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Monday, October 13, 2008

"Loving" chimpanzee eats its victims alive, new research shows

"Don't be fooled by their reputation for altruism and free love – bonobos hunt and kill other monkeys just like their more vicious chimpanzees cousins, according to new research," Ewen Callaway tells us in New Scientist (13 October 2008), revealing that
"Bonobos are merciless," says Gottfried Hohmann, a behavioural ecologist at Max-Planck Institute for Evolutionary Anthropology in Leipzig, Germany. He witnessed several monkey hunts among bonobos living in the Democratic Republic of Congo, and says, "they catch it and start eating it. They don't bother to kill it".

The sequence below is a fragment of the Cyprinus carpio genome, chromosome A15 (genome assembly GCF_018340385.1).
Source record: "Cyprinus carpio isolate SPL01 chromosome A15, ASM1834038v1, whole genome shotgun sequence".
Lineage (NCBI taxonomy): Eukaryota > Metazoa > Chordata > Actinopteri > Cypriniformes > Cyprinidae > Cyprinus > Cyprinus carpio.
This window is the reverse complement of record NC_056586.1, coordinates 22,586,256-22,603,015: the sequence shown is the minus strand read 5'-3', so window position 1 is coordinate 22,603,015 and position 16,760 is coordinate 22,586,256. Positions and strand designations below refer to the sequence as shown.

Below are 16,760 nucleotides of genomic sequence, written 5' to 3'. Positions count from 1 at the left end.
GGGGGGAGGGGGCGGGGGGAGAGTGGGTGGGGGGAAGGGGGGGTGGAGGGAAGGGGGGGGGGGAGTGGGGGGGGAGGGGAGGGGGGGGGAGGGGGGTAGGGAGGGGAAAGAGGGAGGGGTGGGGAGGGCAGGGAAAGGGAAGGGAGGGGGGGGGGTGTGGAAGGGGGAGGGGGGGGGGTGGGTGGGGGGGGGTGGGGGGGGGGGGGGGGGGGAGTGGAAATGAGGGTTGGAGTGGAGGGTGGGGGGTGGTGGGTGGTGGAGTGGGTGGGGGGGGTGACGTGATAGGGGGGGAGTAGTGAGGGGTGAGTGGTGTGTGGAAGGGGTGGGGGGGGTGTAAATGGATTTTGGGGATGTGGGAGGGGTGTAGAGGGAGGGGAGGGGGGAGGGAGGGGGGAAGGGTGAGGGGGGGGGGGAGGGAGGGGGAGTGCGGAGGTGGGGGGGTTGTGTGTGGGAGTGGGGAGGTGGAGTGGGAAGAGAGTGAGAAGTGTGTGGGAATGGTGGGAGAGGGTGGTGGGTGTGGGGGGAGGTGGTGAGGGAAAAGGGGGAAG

Yet unlike chimps, bonobos live in female-centred societies where sex, not aggression, settles differences and enforces social order.
I'd wondered when all that "bonobos could teach humans a thing or two" stuff would finally hit the bottom of the vast circular file of pop science.

The rest of the article features people talking around an inconvenient discovery. My favourite line: "Some anthropologists suggest that in the million or so years that separate bonobos from chimps, bonobos lost their appetite for violence."

Gentle reader, remind me of that if they are ever ripping us both to pieces, eating as they go.

See "A defense of Apes r us - an insider look at the pygmy chimpanzee enthusiasts" for the "loving ape" view and "Apes R Not Us, and we have to get used to it, revisited!" for another recent skeptical article.

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